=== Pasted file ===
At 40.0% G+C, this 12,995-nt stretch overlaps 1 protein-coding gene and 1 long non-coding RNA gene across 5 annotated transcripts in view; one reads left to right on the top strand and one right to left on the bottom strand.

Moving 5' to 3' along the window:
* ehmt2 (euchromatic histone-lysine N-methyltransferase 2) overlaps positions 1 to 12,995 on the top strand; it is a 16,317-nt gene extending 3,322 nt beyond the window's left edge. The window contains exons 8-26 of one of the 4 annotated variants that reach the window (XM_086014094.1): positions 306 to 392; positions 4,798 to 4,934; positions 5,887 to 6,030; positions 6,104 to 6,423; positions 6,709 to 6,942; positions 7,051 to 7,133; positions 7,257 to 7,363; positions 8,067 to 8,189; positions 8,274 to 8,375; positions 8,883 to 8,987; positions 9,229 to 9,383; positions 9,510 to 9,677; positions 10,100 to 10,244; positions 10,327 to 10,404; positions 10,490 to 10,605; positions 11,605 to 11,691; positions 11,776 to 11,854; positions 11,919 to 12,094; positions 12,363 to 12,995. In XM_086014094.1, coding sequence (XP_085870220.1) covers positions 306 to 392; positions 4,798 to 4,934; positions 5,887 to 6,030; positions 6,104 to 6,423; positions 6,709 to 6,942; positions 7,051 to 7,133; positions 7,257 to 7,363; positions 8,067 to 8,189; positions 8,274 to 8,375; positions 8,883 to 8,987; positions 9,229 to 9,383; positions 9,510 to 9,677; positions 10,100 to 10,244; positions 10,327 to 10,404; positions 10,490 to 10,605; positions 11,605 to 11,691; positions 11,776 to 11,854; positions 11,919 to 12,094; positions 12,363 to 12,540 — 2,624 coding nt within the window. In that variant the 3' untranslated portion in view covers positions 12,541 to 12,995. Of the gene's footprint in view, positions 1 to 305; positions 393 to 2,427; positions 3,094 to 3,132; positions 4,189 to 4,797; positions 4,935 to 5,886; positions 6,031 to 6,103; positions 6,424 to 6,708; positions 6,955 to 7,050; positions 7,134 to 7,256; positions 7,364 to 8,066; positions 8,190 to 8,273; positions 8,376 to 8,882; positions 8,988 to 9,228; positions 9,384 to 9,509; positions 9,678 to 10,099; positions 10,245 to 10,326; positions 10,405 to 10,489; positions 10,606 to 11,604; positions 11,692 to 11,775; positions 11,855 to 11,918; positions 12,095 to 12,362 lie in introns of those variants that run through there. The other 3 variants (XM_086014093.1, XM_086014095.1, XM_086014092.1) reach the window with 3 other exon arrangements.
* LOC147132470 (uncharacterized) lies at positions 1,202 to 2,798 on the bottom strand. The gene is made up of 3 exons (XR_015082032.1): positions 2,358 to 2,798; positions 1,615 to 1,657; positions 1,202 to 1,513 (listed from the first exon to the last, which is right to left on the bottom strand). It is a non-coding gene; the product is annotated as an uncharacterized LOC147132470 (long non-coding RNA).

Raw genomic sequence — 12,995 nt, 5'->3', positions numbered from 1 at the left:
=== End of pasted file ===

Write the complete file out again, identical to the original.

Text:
At 40.0% G+C, this 12,995-nt stretch overlaps 1 protein-coding gene and 1 long non-coding RNA gene across 5 annotated transcripts in view; one reads left to right on the top strand and one right to left on the bottom strand.

Moving 5' to 3' along the window:
* ehmt2 (euchromatic histone-lysine N-methyltransferase 2) overlaps positions 1 to 12,995 on the top strand; it is a 16,317-nt gene extending 3,322 nt beyond the window's left edge. The window contains exons 8-26 of one of the 4 annotated variants that reach the window (XM_086014094.1): positions 306 to 392; positions 4,798 to 4,934; positions 5,887 to 6,030; positions 6,104 to 6,423; positions 6,709 to 6,942; positions 7,051 to 7,133; positions 7,257 to 7,363; positions 8,067 to 8,189; positions 8,274 to 8,375; positions 8,883 to 8,987; positions 9,229 to 9,383; positions 9,510 to 9,677; positions 10,100 to 10,244; positions 10,327 to 10,404; positions 10,490 to 10,605; positions 11,605 to 11,691; positions 11,776 to 11,854; positions 11,919 to 12,094; positions 12,363 to 12,995. In XM_086014094.1, coding sequence (XP_085870220.1) covers positions 306 to 392; positions 4,798 to 4,934; positions 5,887 to 6,030; positions 6,104 to 6,423; positions 6,709 to 6,942; positions 7,051 to 7,133; positions 7,257 to 7,363; positions 8,067 to 8,189; positions 8,274 to 8,375; positions 8,883 to 8,987; positions 9,229 to 9,383; positions 9,510 to 9,677; positions 10,100 to 10,244; positions 10,327 to 10,404; positions 10,490 to 10,605; positions 11,605 to 11,691; positions 11,776 to 11,854; positions 11,919 to 12,094; positions 12,363 to 12,540 — 2,624 coding nt within the window. In that variant the 3' untranslated portion in view covers positions 12,541 to 12,995. Of the gene's footprint in view, positions 1 to 305; positions 393 to 2,427; positions 3,094 to 3,132; positions 4,189 to 4,797; positions 4,935 to 5,886; positions 6,031 to 6,103; positions 6,424 to 6,708; positions 6,955 to 7,050; positions 7,134 to 7,256; positions 7,364 to 8,066; positions 8,190 to 8,273; positions 8,376 to 8,882; positions 8,988 to 9,228; positions 9,384 to 9,509; positions 9,678 to 10,099; positions 10,245 to 10,326; positions 10,405 to 10,489; positions 10,606 to 11,604; positions 11,692 to 11,775; positions 11,855 to 11,918; positions 12,095 to 12,362 lie in introns of those variants that run through there. The other 3 variants (XM_086014093.1, XM_086014095.1, XM_086014092.1) reach the window with 3 other exon arrangements.
* LOC147132470 (uncharacterized) lies at positions 1,202 to 2,798 on the bottom strand. The gene is made up of 3 exons (XR_015082032.1): positions 2,358 to 2,798; positions 1,615 to 1,657; positions 1,202 to 1,513 (listed from the first exon to the last, which is right to left on the bottom strand). It is a non-coding gene; the product is annotated as an uncharacterized LOC147132470 (long non-coding RNA).

Raw genomic sequence — 12,995 nt, 5'->3', positions numbered from 1 at the left: